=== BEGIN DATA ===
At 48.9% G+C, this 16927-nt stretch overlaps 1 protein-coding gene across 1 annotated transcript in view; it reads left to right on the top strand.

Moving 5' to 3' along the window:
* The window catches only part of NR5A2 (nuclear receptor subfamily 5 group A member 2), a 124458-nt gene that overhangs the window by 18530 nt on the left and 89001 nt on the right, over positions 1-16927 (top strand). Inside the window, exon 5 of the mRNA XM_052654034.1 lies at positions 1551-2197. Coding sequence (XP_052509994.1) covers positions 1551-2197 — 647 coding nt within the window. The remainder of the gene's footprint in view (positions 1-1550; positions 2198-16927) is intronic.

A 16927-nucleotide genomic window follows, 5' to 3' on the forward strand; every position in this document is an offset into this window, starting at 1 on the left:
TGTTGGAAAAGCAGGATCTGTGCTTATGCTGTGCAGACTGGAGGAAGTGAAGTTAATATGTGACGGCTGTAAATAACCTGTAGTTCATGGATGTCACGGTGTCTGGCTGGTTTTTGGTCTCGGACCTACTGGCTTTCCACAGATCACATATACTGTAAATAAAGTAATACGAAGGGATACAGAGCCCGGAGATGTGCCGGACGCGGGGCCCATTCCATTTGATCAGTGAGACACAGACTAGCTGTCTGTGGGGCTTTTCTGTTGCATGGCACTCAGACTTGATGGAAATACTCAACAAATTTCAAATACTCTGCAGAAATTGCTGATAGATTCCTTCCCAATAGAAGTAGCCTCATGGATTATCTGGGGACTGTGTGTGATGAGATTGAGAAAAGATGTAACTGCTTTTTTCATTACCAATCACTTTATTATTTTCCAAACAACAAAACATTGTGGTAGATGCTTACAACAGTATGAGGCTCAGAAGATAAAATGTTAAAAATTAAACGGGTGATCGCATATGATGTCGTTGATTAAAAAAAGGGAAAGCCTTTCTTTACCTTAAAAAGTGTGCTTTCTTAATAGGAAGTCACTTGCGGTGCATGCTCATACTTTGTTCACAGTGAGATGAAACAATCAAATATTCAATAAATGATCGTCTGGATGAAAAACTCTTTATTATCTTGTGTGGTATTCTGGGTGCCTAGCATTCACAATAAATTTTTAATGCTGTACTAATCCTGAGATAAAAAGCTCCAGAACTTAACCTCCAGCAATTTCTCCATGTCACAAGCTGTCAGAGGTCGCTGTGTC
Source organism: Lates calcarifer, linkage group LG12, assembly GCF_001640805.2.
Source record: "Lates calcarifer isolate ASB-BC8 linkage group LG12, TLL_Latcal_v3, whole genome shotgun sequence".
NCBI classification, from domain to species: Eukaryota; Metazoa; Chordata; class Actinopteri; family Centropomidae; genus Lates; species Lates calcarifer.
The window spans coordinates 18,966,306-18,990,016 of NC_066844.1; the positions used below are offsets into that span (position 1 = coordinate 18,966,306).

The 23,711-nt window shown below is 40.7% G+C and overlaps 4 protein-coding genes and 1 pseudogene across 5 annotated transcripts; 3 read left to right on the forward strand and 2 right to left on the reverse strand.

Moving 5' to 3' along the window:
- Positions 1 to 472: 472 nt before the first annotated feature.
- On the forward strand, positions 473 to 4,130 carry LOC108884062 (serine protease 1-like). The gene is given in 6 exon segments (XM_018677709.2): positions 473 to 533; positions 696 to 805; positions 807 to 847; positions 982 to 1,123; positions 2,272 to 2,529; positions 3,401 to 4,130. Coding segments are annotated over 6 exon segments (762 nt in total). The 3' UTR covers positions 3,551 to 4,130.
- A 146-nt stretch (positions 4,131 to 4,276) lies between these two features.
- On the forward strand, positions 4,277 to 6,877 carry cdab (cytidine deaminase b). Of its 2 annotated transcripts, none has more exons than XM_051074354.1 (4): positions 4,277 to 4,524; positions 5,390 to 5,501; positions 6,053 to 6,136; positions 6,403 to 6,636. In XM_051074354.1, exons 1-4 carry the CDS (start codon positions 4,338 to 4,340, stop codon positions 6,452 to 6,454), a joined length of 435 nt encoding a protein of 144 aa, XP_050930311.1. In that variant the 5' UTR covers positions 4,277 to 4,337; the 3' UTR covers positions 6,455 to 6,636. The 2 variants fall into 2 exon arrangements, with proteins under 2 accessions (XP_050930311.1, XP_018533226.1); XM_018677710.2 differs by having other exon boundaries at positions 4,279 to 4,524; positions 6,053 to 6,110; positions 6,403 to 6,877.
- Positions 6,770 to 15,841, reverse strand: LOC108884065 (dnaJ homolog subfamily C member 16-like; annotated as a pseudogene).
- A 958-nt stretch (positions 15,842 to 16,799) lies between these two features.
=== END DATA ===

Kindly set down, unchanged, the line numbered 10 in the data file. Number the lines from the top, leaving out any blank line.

The 23,711-nt window shown below is 40.7% G+C and overlaps 4 protein-coding genes and 1 pseudogene across 5 annotated transcripts; 3 read left to right on the forward strand and 2 right to left on the reverse strand.